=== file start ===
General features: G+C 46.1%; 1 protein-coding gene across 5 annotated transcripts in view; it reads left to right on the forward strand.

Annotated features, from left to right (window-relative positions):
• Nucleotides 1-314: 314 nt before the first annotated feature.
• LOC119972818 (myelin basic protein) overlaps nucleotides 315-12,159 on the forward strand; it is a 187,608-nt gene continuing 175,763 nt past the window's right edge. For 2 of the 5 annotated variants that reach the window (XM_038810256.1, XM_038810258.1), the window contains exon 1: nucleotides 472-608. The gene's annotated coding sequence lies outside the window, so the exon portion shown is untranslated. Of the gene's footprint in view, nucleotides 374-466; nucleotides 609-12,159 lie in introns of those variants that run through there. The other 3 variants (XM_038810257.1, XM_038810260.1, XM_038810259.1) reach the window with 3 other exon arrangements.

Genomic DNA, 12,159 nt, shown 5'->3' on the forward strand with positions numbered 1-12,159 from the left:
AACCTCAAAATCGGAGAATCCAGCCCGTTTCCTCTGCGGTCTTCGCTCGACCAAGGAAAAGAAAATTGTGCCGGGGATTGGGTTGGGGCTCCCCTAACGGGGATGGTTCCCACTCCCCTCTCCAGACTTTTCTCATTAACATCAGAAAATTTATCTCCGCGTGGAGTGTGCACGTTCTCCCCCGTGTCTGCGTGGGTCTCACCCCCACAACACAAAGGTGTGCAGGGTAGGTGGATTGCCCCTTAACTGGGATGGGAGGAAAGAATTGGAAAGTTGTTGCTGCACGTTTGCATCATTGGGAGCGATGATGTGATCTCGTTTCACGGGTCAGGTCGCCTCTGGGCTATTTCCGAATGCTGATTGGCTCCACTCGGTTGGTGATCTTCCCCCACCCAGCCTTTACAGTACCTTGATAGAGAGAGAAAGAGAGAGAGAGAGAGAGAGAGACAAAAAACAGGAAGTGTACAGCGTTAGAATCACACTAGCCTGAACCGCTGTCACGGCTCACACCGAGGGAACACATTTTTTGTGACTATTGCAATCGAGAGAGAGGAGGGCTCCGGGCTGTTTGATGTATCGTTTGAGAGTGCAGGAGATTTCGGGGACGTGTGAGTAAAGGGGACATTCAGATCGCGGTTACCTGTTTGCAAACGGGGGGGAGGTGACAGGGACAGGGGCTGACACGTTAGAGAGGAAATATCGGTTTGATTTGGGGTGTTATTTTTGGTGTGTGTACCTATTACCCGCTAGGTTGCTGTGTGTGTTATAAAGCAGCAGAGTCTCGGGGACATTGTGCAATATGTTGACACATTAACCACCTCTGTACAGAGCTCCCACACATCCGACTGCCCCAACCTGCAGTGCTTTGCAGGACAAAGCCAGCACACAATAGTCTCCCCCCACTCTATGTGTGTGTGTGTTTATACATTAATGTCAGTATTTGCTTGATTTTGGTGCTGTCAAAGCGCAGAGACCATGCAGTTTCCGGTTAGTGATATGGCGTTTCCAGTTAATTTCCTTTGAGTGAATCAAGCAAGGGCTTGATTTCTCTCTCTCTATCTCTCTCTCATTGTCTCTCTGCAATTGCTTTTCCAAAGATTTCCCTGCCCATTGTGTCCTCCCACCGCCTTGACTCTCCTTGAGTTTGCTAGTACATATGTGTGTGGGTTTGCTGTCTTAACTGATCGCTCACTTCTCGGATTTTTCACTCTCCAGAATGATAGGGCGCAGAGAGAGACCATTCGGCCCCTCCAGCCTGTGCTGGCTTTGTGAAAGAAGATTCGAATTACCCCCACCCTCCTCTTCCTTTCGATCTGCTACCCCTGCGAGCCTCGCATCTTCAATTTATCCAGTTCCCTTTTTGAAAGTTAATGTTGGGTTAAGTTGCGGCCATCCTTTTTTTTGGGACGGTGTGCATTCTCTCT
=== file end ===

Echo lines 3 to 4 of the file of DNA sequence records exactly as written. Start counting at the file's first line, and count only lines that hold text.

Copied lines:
• Nucleotides 1-314: 314 nt before the first annotated feature.
• LOC119972818 (myelin basic protein) overlaps nucleotides 315-12,159 on the forward strand; it is a 187,608-nt gene continuing 175,763 nt past the window's right edge. For 2 of the 5 annotated variants that reach the window (XM_038810256.1, XM_038810258.1), the window contains exon 1: nucleotides 472-608. The gene's annotated coding sequence lies outside the window, so the exon portion shown is untranslated. Of the gene's footprint in view, nucleotides 374-466; nucleotides 609-12,159 lie in introns of those variants that run through there. The other 3 variants (XM_038810257.1, XM_038810260.1, XM_038810259.1) reach the window with 3 other exon arrangements.